Complex Distribution Chain Kills DRAM Class Action – Pro-Sys Consultants Ltd. v. Infineon Technologies AG
Citation: (2009) 23:2 Can. Comp. Record. 46
A proposed class action by purchasers of electronic goods containing DRAM memory chips would degenerate into a series of individual trials, the British Columbia Supreme Court has held in Pro-Sys Consultants Ltd. v. Infineon Technologies AG.2 Key issues, including whether the plaintiffs paid more because of price-fixing by manufacturers of the chips, could not be determined on a class-wide basis. The court thus refused to certify the action as a class proceeding.
This decision confirms that class actions for price fixing by indirect purchasers3 that are at the end of a long distribution chain are virtually impossible in Canada. This principle was first established by Ontario courts in Chadha v. Bayer,4 but has since been challenged by two recent cases that accepted the use of aggregate measures of damages,5 and undermined by courts’ acceptance of attempts to get around Chadha.6 The BC court reaffirmed Chadha’s holding that aggregate assessment of damages cannot be used to establish liability.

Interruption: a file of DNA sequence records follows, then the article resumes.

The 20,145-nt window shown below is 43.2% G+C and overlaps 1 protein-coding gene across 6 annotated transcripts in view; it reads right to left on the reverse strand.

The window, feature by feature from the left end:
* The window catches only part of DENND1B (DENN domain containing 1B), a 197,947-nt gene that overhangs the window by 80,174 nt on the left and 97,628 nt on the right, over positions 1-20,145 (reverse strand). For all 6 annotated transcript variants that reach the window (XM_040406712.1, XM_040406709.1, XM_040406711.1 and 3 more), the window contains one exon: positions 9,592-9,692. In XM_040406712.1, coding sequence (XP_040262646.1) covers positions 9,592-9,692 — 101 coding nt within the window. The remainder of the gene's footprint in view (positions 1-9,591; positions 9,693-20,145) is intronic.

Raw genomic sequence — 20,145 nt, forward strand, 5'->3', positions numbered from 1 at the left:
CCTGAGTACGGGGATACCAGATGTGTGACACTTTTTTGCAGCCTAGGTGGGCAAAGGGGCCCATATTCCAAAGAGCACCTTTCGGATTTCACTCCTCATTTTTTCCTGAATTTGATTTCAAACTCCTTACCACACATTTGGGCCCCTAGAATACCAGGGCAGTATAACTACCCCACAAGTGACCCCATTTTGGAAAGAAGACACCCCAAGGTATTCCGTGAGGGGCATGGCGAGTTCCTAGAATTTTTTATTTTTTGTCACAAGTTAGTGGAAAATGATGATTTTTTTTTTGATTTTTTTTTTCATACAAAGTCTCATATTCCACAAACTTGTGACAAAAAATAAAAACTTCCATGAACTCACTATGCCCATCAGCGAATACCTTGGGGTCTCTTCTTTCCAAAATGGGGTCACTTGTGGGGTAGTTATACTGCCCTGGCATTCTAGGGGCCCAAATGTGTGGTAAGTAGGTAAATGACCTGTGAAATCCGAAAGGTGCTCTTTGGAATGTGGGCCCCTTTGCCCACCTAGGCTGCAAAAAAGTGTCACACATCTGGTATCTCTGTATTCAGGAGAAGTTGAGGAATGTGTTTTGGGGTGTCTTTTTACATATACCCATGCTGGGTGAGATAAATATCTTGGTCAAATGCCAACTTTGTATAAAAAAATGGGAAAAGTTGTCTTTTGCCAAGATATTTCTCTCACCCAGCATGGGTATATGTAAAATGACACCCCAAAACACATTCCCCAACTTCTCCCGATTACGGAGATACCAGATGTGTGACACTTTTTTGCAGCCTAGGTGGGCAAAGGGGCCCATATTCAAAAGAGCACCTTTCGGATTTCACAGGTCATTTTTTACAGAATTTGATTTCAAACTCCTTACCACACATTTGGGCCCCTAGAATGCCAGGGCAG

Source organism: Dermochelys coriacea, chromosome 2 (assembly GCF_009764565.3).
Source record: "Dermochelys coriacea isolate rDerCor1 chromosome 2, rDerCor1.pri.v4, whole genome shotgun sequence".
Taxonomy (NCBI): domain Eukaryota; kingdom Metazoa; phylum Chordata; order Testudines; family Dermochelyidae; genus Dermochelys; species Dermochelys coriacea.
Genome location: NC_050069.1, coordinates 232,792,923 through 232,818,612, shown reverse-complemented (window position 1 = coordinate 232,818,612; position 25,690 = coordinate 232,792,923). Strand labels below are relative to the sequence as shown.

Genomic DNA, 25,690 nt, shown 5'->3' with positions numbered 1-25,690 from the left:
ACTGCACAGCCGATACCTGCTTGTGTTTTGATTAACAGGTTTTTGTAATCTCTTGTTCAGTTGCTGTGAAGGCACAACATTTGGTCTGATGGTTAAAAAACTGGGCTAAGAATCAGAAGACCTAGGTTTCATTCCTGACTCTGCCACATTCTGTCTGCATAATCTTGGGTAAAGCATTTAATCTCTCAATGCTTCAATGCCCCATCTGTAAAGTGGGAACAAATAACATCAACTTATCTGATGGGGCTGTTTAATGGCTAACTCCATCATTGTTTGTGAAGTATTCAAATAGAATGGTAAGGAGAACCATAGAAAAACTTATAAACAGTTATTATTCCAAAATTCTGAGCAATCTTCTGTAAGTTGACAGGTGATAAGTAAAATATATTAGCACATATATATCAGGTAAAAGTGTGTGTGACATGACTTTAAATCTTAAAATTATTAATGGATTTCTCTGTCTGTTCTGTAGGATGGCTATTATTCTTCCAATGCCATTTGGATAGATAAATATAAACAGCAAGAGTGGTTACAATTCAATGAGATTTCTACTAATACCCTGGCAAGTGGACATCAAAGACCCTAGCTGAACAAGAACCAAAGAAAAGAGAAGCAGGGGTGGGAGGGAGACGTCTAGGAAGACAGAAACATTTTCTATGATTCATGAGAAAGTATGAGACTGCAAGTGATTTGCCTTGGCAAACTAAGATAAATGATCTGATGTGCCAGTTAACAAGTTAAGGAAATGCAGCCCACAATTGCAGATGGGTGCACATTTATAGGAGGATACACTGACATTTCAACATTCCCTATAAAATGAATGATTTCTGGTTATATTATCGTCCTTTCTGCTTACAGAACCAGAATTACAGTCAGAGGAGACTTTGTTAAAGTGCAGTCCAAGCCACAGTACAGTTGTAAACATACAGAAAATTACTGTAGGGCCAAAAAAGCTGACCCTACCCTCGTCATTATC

The BC court’s decision also establishes the following important principles:
- The goal of behaviour modification, which underlies class action legislation, can be satisfi ed through enforcement action and settlements with direct purchasers in the United States.
- A proposal for cy-près distribution of damages (that is, payments to charities rather than to the consumers who lost money) suggests that the goal of access to justice is not served by the class action.
- There are irreconcilable conflicts between class members in a class that includes direct and indirect purchasers at different distribution levels.
- Waiver of tort still requires a causal link between the unlawful conduct and harm to the plaintiff. Thus it does not avoid the central problem that harm to indirect purchasers cannot be demonstrated on a class-wide basis.
Read the entire article (PDF) and footnote references.